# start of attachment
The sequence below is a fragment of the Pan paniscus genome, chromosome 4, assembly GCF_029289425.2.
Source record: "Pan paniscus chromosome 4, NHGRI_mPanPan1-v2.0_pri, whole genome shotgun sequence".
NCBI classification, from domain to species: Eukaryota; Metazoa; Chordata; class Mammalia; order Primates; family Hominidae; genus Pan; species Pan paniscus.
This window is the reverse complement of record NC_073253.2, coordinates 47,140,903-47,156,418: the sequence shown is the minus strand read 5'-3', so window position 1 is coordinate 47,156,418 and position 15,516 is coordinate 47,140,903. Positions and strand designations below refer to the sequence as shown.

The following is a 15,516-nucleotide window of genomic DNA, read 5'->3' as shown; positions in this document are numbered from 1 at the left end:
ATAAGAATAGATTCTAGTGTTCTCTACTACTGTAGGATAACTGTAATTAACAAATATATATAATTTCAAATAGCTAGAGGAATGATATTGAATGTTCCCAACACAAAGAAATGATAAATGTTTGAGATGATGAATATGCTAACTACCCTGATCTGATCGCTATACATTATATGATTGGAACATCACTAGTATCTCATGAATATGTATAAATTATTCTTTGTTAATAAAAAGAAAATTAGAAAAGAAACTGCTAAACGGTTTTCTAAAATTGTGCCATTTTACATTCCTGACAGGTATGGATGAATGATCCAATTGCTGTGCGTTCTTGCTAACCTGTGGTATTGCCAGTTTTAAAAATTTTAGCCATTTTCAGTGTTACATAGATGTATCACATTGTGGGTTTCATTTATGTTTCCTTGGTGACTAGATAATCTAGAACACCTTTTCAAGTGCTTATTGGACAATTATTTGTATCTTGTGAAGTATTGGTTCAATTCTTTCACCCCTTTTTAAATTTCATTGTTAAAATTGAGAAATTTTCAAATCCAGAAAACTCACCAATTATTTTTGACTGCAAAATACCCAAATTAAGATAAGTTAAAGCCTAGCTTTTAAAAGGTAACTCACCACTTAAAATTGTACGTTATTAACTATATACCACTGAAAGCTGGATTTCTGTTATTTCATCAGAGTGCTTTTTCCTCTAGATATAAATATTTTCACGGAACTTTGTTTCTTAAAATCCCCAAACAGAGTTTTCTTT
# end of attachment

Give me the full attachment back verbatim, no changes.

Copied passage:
The sequence below is a fragment of the Pan paniscus genome, chromosome 4, assembly GCF_029289425.2.
Source record: "Pan paniscus chromosome 4, NHGRI_mPanPan1-v2.0_pri, whole genome shotgun sequence".
NCBI classification, from domain to species: Eukaryota; Metazoa; Chordata; class Mammalia; order Primates; family Hominidae; genus Pan; species Pan paniscus.
This window is the reverse complement of record NC_073253.2, coordinates 47,140,903-47,156,418: the sequence shown is the minus strand read 5'-3', so window position 1 is coordinate 47,156,418 and position 15,516 is coordinate 47,140,903. Positions and strand designations below refer to the sequence as shown.

The following is a 15,516-nucleotide window of genomic DNA, read 5'->3' as shown; positions in this document are numbered from 1 at the left end:
ATAAGAATAGATTCTAGTGTTCTCTACTACTGTAGGATAACTGTAATTAACAAATATATATAATTTCAAATAGCTAGAGGAATGATATTGAATGTTCCCAACACAAAGAAATGATAAATGTTTGAGATGATGAATATGCTAACTACCCTGATCTGATCGCTATACATTATATGATTGGAACATCACTAGTATCTCATGAATATGTATAAATTATTCTTTGTTAATAAAAAGAAAATTAGAAAAGAAACTGCTAAACGGTTTTCTAAAATTGTGCCATTTTACATTCCTGACAGGTATGGATGAATGATCCAATTGCTGTGCGTTCTTGCTAACCTGTGGTATTGCCAGTTTTAAAAATTTTAGCCATTTTCAGTGTTACATAGATGTATCACATTGTGGGTTTCATTTATGTTTCCTTGGTGACTAGATAATCTAGAACACCTTTTCAAGTGCTTATTGGACAATTATTTGTATCTTGTGAAGTATTGGTTCAATTCTTTCACCCCTTTTTAAATTTCATTGTTAAAATTGAGAAATTTTCAAATCCAGAAAACTCACCAATTATTTTTGACTGCAAAATACCCAAATTAAGATAAGTTAAAGCCTAGCTTTTAAAAGGTAACTCACCACTTAAAATTGTACGTTATTAACTATATACCACTGAAAGCTGGATTTCTGTTATTTCATCAGAGTGCTTTTTCCTCTAGATATAAATATTTTCACGGAACTTTGTTTCTTAAAATCCCCAAACAGAGTTTTCTTT